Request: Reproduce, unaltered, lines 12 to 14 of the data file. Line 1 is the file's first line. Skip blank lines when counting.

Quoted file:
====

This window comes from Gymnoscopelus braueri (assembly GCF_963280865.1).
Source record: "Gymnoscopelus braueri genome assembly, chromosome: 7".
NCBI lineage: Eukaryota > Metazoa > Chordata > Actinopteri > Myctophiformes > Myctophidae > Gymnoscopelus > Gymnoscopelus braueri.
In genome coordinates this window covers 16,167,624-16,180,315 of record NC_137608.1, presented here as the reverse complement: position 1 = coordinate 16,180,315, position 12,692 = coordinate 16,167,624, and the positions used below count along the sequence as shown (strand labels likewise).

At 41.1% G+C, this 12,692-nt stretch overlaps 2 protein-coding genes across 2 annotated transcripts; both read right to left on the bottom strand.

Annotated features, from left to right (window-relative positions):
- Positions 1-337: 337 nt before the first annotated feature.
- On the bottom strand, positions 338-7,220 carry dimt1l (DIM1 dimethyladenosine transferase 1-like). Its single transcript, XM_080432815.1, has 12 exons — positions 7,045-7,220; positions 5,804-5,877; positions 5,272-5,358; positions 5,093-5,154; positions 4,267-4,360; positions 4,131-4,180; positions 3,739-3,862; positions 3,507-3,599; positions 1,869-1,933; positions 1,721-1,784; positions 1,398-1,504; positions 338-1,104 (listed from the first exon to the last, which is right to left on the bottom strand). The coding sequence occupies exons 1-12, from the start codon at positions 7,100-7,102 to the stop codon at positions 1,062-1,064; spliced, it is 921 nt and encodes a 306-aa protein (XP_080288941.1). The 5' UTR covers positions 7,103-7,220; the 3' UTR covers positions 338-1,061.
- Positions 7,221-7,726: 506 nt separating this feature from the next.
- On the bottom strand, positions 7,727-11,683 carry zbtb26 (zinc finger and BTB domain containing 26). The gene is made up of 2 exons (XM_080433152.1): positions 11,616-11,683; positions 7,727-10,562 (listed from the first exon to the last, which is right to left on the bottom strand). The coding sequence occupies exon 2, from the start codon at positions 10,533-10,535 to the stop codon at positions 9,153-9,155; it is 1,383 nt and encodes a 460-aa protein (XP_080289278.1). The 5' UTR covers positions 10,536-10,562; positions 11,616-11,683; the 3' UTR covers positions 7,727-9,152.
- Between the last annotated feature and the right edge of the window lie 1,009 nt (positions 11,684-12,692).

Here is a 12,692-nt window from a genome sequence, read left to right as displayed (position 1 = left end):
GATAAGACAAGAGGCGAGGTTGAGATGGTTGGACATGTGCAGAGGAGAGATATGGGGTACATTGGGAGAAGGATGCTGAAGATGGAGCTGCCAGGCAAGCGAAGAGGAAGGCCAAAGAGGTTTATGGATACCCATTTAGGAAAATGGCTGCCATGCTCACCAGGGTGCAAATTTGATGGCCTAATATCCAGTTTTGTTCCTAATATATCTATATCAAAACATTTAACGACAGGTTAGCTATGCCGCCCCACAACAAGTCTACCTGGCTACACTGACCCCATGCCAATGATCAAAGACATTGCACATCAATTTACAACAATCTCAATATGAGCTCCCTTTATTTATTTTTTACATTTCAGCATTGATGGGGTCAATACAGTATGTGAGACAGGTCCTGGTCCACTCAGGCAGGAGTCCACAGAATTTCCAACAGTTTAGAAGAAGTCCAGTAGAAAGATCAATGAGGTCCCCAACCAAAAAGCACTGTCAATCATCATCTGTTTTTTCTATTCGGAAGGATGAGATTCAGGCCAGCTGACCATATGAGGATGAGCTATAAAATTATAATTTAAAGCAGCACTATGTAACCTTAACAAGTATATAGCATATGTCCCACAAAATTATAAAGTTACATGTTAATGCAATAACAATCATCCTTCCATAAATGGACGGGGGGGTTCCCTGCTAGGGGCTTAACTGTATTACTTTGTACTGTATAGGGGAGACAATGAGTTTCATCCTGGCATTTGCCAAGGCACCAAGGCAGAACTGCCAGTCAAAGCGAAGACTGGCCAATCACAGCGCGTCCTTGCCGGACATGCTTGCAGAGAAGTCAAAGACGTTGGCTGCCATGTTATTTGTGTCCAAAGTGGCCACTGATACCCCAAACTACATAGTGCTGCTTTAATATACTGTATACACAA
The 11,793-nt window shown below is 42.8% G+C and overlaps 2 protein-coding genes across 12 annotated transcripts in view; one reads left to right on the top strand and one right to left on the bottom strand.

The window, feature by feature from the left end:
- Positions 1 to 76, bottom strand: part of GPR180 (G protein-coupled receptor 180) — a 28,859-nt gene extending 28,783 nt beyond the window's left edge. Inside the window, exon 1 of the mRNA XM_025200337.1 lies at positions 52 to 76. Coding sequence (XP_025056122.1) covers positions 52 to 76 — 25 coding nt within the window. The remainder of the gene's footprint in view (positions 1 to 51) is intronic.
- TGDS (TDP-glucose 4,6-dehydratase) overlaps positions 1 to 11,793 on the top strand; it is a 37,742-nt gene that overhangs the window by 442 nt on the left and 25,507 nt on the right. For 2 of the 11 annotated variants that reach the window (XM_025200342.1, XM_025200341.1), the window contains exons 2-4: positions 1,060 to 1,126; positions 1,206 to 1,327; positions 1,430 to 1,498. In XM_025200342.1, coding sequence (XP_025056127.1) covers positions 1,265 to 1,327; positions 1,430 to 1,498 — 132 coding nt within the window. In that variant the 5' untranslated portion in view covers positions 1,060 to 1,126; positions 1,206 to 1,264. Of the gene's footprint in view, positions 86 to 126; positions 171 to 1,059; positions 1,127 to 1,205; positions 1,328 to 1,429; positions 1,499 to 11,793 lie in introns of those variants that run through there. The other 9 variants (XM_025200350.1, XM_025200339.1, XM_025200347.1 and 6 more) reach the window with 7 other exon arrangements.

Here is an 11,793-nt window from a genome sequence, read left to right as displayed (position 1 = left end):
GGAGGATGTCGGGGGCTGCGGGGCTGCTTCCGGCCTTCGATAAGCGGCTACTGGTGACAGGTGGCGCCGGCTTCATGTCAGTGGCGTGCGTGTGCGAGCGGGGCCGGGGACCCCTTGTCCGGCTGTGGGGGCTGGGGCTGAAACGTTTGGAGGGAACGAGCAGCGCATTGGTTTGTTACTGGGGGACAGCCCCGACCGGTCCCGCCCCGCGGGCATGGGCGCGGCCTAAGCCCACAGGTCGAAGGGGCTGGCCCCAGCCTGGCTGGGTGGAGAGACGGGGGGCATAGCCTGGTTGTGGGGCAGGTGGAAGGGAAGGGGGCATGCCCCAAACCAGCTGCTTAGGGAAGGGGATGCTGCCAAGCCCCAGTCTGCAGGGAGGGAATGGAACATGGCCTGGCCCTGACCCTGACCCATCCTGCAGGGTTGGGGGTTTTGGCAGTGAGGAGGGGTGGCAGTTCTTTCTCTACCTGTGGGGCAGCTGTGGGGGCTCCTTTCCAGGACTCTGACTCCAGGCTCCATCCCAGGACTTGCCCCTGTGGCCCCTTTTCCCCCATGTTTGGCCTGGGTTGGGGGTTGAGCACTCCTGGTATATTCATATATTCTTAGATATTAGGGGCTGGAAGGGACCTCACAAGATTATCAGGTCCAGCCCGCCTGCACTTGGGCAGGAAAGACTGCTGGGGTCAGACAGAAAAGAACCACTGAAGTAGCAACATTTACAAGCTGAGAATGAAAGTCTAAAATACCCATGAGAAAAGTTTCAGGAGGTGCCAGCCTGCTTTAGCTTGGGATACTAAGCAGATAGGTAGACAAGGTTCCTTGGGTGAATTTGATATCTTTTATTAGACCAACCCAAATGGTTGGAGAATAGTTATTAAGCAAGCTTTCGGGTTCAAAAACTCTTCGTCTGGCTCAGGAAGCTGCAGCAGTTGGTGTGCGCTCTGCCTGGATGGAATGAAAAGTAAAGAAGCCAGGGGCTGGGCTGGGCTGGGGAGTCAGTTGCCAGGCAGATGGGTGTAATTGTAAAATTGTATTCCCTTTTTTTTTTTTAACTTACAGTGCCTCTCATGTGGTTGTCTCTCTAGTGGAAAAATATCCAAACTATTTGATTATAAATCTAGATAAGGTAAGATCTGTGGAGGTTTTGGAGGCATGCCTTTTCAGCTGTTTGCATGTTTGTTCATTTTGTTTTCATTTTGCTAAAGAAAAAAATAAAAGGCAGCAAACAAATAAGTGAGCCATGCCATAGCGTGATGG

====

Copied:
Here is a 12,692-nt window from a genome sequence, read left to right as displayed (position 1 = left end):
GATAAGACAAGAGGCGAGGTTGAGATGGTTGGACATGTGCAGAGGAGAGATATGGGGTACATTGGGAGAAGGATGCTGAAGATGGAGCTGCCAGGCAAGCGAAGAGGAAGGCCAAAGAGGTTTATGGATACCCATTTAGGAAAATGGCTGCCATGCTCACCAGGGTGCAAATTTGATGGCCTAATATCCAGTTTTGTTCCTAATATATCTATATCAAAACATTTAACGACAGGTTAGCTATGCCGCCCCACAACAAGTCTACCTGGCTACACTGACCCCATGCCAATGATCAAAGACATTGCACATCAATTTACAACAATCTCAATATGAGCTCCCTTTATTTATTTTTTACATTTCAGCATTGATGGGGTCAATACAGTATGTGAGACAGGTCCTGGTCCACTCAGGCAGGAGTCCACAGAATTTCCAACAGTTTAGAAGAAGTCCAGTAGAAAGATCAATGAGGTCCCCAACCAAAAAGCACTGTCAATCATCATCTGTTTTTTCTATTCGGAAGGATGAGATTCAGGCCAGCTGACCATATGAGGATGAGCTATAAAATTATAATTTAAAGCAGCACTATGTAACCTTAACAAGTATATAGCATATGTCCCACAAAATTATAAAGTTACATGTTAATGCAATAACAATCATCCTTCCATAAATGGACGGGGGGGTTCCCTGCTAGGGGCTTAACTGTATTACTTTGTACTGTATAGGGGAGACAATGAGTTTCATCCTGGCATTTGCCAAGGCACCAAGGCAGAACTGCCAGTCAAAGCGAAGACTGGCCAATCACAGCGCGTCCTTGCCGGACATGCTTGCAGAGAAGTCAAAGACGTTGGCTGCCATGTTATTTGTGTCCAAAGTGGCCACTGATACCCCAAACTACATAGTGCTGCTTTAATATACTGTATACACAA
The 11,793-nt window shown below is 42.8% G+C and overlaps 2 protein-coding genes across 12 annotated transcripts in view; one reads left to right on the top strand and one right to left on the bottom strand.